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Mr. SCALISE. I thank again my friend from Missouri. You know, there are very critical areas of our economic problems that we have proposed alternative solutions to, three in particular I think that are critical to what is happening today that we presented to President Obama. Unfortunately, he hasn't taken them in the first 100 days. Hopefully he will take them in the next 100 days.
But if we talk about the overall economy, number one, the banking system, which is still holding back our economy; number two, energy policies, where we still don't have a comprehensive national energy policy; number three .....
Mr. AKIN. Reclaiming my time, are you saying that hugging Chavez is not really a national energy policy? Is that what you are trying to say?
I yield. I couldn't resist that.
Mr. SCALISE. Well, if you start with the overall economy, one of the biggest things we can do, rather than just massively growing the size of government and adding trillions of dollars to our national debt, we can empower our middle-class families and our small businesses. We presented a bill to do just that, a bill that would actually cut taxes for middle-class families and for small businesses, who create the bulk of our jobs.
What some people on the other side have said is, it is the tax cuts that have gotten us into this problem. What they fail to recognize is history. Every time we cut taxes, you can go back to when John F. Kennedy cut taxes or when Ronald Reagan or George Bush cut taxes, revenues to the Federal Government actually increased. What was always wrong was that the Congress spent more money than came in from those tax cuts.
So tax cuts clearly have worked. It is the fiscal discipline in Congress that has always failed us. So maintain fiscal discipline, cut the taxes to get the economy back on track, go into the banking system--we had proposed alternatives that would actually get the banks working again.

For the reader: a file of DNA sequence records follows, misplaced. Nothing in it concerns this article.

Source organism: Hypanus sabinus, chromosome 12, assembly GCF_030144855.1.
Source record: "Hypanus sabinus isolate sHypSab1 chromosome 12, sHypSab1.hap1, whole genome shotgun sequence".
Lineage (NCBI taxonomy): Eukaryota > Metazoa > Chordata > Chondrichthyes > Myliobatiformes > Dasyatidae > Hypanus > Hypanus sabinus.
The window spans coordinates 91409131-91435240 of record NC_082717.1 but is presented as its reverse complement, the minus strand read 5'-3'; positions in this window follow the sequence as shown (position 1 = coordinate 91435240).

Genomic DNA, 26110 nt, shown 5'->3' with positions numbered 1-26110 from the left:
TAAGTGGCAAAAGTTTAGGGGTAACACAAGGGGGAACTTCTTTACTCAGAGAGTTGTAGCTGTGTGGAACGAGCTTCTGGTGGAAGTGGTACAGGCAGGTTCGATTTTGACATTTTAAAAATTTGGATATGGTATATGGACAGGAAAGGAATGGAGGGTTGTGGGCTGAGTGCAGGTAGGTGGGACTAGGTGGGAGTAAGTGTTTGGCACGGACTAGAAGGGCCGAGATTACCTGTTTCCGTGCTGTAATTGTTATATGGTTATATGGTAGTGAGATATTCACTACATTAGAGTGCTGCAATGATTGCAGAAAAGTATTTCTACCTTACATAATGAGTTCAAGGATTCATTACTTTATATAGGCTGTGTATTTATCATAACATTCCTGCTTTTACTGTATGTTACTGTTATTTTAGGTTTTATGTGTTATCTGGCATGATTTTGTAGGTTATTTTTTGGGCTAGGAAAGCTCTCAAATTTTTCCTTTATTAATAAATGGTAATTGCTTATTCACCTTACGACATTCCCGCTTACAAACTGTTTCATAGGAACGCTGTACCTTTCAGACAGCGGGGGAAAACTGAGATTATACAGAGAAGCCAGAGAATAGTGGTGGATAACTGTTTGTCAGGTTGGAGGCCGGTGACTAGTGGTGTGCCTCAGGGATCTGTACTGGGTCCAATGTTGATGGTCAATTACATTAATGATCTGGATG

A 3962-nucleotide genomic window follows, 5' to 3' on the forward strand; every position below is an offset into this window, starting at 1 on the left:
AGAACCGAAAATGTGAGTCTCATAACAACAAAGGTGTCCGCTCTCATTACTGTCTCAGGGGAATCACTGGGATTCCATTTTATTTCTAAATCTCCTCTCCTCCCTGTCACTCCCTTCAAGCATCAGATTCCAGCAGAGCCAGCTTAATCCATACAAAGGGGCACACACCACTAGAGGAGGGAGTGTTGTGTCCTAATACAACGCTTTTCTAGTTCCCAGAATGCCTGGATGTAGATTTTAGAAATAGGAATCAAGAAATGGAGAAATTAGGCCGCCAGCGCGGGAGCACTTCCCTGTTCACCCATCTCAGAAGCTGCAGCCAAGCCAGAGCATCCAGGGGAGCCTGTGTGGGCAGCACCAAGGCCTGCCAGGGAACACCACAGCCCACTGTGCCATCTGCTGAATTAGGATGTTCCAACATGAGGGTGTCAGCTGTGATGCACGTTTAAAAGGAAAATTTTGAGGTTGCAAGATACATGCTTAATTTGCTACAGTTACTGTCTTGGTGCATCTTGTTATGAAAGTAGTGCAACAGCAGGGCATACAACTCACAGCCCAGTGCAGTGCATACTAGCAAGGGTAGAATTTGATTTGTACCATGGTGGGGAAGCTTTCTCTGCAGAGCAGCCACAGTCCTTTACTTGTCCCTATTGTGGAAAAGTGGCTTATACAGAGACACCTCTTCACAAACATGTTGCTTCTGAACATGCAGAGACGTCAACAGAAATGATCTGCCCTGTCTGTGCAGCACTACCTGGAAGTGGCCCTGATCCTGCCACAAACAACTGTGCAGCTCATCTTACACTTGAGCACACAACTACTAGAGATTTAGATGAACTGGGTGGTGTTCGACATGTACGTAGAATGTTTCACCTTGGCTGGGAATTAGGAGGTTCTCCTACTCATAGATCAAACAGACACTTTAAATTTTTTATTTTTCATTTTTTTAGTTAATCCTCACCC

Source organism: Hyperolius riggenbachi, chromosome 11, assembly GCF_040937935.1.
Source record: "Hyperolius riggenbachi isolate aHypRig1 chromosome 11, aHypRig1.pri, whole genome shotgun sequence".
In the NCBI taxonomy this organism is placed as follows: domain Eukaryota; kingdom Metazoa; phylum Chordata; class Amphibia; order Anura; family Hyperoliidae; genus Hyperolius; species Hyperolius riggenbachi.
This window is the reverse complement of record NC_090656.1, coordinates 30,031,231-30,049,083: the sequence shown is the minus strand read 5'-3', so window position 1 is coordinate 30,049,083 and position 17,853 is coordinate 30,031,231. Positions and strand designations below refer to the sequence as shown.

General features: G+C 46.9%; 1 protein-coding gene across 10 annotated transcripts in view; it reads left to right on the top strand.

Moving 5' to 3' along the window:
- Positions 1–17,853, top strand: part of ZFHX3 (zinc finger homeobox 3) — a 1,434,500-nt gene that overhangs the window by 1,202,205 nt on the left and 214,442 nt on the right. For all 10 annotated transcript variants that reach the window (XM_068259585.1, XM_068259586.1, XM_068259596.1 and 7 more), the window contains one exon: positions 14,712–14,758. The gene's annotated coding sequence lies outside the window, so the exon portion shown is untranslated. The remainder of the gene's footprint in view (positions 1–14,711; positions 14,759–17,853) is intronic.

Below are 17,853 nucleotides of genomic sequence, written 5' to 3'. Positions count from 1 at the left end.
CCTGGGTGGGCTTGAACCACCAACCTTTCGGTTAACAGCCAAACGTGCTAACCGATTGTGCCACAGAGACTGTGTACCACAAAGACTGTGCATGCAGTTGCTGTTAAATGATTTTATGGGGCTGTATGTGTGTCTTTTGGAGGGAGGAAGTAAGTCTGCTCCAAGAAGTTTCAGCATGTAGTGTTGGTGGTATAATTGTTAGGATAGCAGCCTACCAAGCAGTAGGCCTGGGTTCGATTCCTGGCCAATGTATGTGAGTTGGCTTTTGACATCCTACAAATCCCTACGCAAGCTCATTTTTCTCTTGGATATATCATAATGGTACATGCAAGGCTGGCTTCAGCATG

Mr. AKIN. You are talking so fast and what you are saying is so good, you are really referring to three different times in history, where instead of doing what FDR did and Henry Morgenthau tried to do, and came before Congress and said it failed, it doesn't work, this stimulus idea, this Keynesian idea, what has worked was what JFK did, what Ronald Reagan did, and what George Bush did, three separate times at 20-year different intervals, and that was they actually cut the taxes, and this seems like water going uphill, and the revenues of the Federal Government went up.
That is kind of an interesting phenomena, but it has happened time after time. And the reason behind that, I will go ahead and yield and let the gentleman explain that.
Mr. SCALISE. The problem is fiscal discipline hasn't been maintained by Congress. For all of the new revenue that came into the Federal Government, Congress always went on to spend even more money. So that is one area you can address.
On the banking system, we still have major problems in our banking system, a lot of it created by irresponsible lending by groups like Fannie Mae and Freddie Mac, who gave loans to people with no ability to pay, and they were encouraged by government. We need to end that.
On a comprehensive national energy policy, we can actually use our own natural resources, continue drilling for oil, natural gas, cleaning coal up and using nuclear power and take that extra revenue with those millions of jobs we would create and fund the alternative sources of energy, like wind and solar, to get us to that next level of jobs, rather than a cap-and-trade energy tax that would run millions of jobs out of our economy and also raise taxes on American families.
So we have presented these alternatives. In the first 100 days, unfortunately, President Obama has not worked with us to embrace any of these ideas, but hopefully that will change as more people become concerned about this record level of record spending.